This sermon was preached at The Presbyterian Church of Traverse City in Traverse City, MI on December 19, 2021 by Rev. Lucy Waechter Webb
For the last twelve years or so, I have been on a journey of rediscovering what it means to re-inhabit my own body. For years I ignored a belly ache, a muscle ache, a longing or tingling telling me something was wrong, or that I was feeling joy. Everything in the world around me, told me what I thought and said mattered more than what I felt. That the body was something to suppress, to control, and contort. I learned to eat to be polite rather than listen to my body’s needs. I learned to speak just so to be respected. I learned to tend my body’s size in order to be considered beautiful. I learned that to speak of pain in my body would be to reveal weakness. To desire something was scandalous.
While these messages came from many places, the church was one place where I learned to suppress the body. One of the most embodied memories I have in church as a child was the strong desire to lay down. To lay across the pew or even fold over onto my own lap. I was listening and taking in all that was around me, and I had a deep desire to feel the ground underneath me, to rest, and curl up. Which in church was of course is/was considered rude, unfaithful, disrespectful. I don’t have strong memories of my parents scolding me, but I do remember feeling pressure to sit upright. There was a right way and a wrong way to hold my body in that space.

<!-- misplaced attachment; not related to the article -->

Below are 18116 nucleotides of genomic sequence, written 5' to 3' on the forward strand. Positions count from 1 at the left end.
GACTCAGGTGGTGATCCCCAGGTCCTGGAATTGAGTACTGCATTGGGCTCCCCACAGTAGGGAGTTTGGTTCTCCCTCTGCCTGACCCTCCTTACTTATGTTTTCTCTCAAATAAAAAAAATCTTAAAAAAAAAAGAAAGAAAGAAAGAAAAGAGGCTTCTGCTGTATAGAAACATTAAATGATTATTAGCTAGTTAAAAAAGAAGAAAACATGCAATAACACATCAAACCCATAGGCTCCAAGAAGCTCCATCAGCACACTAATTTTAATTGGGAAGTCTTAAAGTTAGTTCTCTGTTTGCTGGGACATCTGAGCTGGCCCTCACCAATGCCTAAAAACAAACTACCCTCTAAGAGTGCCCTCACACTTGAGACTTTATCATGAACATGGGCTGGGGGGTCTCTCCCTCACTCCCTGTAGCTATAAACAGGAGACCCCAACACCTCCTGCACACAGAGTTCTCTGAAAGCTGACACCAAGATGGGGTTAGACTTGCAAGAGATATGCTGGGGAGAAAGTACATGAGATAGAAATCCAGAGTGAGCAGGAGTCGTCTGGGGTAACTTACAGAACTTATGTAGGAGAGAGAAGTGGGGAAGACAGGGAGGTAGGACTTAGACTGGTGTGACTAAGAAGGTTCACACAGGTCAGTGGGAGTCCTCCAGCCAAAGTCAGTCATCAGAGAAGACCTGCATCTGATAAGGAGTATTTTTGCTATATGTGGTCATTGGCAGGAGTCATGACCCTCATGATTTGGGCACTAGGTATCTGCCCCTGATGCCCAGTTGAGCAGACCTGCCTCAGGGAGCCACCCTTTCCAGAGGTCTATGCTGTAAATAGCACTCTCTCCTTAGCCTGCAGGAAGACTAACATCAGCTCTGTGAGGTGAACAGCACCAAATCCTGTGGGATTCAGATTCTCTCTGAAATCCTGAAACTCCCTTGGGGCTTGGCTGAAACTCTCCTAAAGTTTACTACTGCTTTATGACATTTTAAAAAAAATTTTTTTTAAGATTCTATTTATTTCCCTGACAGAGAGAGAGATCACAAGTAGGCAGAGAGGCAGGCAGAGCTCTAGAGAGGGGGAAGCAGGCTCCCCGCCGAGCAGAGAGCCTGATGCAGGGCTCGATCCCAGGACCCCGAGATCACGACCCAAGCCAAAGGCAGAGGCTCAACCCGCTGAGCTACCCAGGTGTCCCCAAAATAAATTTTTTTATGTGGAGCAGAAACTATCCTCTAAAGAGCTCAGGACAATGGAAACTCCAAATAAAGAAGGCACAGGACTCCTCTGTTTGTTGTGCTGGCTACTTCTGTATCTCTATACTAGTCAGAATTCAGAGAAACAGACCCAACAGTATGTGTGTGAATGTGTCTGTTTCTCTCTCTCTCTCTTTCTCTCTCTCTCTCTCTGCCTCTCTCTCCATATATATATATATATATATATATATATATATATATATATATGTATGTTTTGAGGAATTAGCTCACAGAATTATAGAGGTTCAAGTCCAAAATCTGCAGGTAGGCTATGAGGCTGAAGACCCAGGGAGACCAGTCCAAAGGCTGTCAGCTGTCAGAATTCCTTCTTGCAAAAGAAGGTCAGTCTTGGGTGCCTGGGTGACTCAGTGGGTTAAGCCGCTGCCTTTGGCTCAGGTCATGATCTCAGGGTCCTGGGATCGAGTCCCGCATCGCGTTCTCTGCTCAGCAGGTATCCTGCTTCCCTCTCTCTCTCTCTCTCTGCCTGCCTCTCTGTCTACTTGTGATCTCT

I wish I had had these words as a child, and especially as a teenager:
These words were first uttered by Sonya Renee Taylor, an author, poet, activist and educator about all things related to self-love and the body. The body is not an apology. Your body is not an apology.